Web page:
We were hoping for sun the next morning, but no such luck. The morning photo session had to be conducted with the overcast skies which are apparently common to the area at this time of year. Other obligations made it necessary for three cars in our group to turn south after breakfast, so our hearty band was reduced to three 275's plus the Alfa chase car. No matter; our truncated tour still contained some of the most rabidly enthusiastic 4 cam lovers on the planet and we were determined to keep these magnificent cars revving for a while longer. By mid morning we were zipping north toward the Avenue of the Redwoods.
As soon as we turned inland toward the redwoods, the sun came out and the cars began to flicker and glow as they passed in and out of the shadows of the tall trees. A beautiful sight. After a while the euphoria of the situation was such that we decided to do some seat hopping and sample the feel of each other's cars. An interesting experience. Although similar, each car had its own personality reflecting the fact that the cars were hand made in the first place and had different life experiences in the second. One of these cars had been driven over 240,000 miles! Now there's a car that has been enjoyed. Stopping only for gas, we continued North until we came to the end of the Avenue of the Redwoods just below Eureka. This was our turn around point, and it was now time to begin heading back toward San Francisco and ultimately to Monterey where the sports car extravaganza known as "Monterey Weekend" was due to begin. Near Willits, the group split again with one car heading for Berkeley, one for Carmel Valley and one for another night in Little River.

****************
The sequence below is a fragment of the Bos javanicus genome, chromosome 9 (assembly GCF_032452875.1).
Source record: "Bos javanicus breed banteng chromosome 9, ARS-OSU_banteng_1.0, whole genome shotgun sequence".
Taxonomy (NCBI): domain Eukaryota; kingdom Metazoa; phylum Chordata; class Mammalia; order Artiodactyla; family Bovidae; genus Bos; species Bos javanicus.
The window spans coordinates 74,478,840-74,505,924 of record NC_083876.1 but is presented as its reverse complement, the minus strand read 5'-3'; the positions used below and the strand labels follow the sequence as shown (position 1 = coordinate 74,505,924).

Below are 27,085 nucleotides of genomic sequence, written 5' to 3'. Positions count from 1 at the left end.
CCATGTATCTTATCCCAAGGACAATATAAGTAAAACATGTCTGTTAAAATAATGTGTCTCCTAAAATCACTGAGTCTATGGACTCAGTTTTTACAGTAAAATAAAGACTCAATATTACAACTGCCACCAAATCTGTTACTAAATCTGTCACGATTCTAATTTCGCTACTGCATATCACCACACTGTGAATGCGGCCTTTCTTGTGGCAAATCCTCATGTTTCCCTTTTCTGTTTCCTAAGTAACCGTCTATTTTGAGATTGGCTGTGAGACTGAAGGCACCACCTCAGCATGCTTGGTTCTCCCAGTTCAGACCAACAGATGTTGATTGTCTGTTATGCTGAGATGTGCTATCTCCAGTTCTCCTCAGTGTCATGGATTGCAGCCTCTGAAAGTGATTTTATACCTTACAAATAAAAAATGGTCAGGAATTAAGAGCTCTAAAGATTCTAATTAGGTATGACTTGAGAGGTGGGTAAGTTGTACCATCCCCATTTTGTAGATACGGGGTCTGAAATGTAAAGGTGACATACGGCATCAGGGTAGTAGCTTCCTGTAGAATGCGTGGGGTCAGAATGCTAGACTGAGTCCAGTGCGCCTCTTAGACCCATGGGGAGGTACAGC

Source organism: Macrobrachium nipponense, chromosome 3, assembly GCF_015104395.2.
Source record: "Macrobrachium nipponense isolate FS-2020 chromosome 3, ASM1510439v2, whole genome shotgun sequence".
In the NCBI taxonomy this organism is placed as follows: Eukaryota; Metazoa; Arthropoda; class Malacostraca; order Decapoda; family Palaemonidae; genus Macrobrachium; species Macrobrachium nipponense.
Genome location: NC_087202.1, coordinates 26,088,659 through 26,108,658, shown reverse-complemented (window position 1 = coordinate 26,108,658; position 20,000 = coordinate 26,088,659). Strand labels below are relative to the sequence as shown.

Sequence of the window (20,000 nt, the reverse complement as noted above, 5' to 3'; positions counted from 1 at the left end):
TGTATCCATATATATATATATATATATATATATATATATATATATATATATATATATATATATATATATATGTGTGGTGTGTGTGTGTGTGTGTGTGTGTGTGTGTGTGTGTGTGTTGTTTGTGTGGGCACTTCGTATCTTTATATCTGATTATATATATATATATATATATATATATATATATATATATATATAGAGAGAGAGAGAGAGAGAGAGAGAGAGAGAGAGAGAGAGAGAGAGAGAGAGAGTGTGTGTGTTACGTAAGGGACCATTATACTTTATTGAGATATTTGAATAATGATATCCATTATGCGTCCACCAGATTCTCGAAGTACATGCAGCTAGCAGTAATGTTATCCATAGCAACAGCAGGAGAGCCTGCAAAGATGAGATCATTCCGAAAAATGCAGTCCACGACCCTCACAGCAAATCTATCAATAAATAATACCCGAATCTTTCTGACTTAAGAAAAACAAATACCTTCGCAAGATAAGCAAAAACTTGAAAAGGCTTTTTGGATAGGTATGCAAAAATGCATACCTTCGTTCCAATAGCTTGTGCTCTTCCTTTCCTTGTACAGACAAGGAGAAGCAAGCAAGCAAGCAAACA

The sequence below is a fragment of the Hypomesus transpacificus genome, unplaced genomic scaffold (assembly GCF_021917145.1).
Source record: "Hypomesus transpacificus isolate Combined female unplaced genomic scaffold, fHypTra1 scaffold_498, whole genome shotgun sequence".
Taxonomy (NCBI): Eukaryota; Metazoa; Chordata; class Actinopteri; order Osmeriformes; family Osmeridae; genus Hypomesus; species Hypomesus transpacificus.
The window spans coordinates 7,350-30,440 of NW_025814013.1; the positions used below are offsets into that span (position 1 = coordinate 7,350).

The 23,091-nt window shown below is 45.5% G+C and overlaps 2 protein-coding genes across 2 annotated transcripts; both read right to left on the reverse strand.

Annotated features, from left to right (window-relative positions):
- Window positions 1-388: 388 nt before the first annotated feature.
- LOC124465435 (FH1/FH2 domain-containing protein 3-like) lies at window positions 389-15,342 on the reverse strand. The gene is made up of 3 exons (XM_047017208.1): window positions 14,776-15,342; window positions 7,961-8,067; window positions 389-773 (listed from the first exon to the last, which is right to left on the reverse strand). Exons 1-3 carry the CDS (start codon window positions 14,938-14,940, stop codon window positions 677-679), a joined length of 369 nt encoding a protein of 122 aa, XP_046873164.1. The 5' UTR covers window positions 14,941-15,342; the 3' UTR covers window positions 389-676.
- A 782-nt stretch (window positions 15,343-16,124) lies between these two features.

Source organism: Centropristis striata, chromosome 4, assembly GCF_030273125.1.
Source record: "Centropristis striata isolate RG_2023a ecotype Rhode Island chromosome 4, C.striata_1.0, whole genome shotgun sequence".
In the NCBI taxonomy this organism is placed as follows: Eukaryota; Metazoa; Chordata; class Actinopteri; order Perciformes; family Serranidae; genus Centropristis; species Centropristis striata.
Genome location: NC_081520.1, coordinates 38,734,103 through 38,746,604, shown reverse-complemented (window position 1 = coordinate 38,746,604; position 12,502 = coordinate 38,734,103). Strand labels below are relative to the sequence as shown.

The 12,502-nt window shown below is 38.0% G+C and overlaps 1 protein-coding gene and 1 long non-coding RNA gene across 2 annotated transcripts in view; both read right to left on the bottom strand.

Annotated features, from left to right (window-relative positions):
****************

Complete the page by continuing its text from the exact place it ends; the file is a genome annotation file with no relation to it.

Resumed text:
All of the cars had performed beautifully. There was not a wrench or screwdriver in sight up to that point. Remarkable. Wouldn't it be nice if I could end the story at this point and say that each of the cars continued safely to their destinations to be parked by grinning owners. Unfortunately, life is not always that kind, and as the traffic thickened north of San Francisco there appeared a pickup truck which stopped just slightly faster than the 275 GTB/4 following it. Enter the flatbed and all the distress associated with such an event. I did not observe the incident, but early reports indicate that the damage was not extensive. Even so the bending of one's beloved 4 cam is a shattering experience. Often the "minor" repairs involve considerations such as "While we are fixing this perhaps it would also be a good idea to also take care of ... $$$$$$". Having come to know the owner of the wounded car, however, I am confident that this 4 cam will be back for a lot more road action in the not too distant future.
Except for this one blemish, I can certainly say that this was a most wonderful and memorable experience for all who participated, Various Ferrari models have been honored in the past, but usually this has been as a static display. Somehow it seems more appropriate to honor a "GT" car by doing some genuine Grand Touring. Patrick Ottis had a good idea here, and we ought to keep the spirit alive. So stay tuned all you GT owners and get ready for some more Grand Touring events to appear in the near future. Why not begin your fall touring schedule with the Southwest Region overnight drive and spa planned for October 18-19? Look for the ad elsewhere in the newsletter. See you there.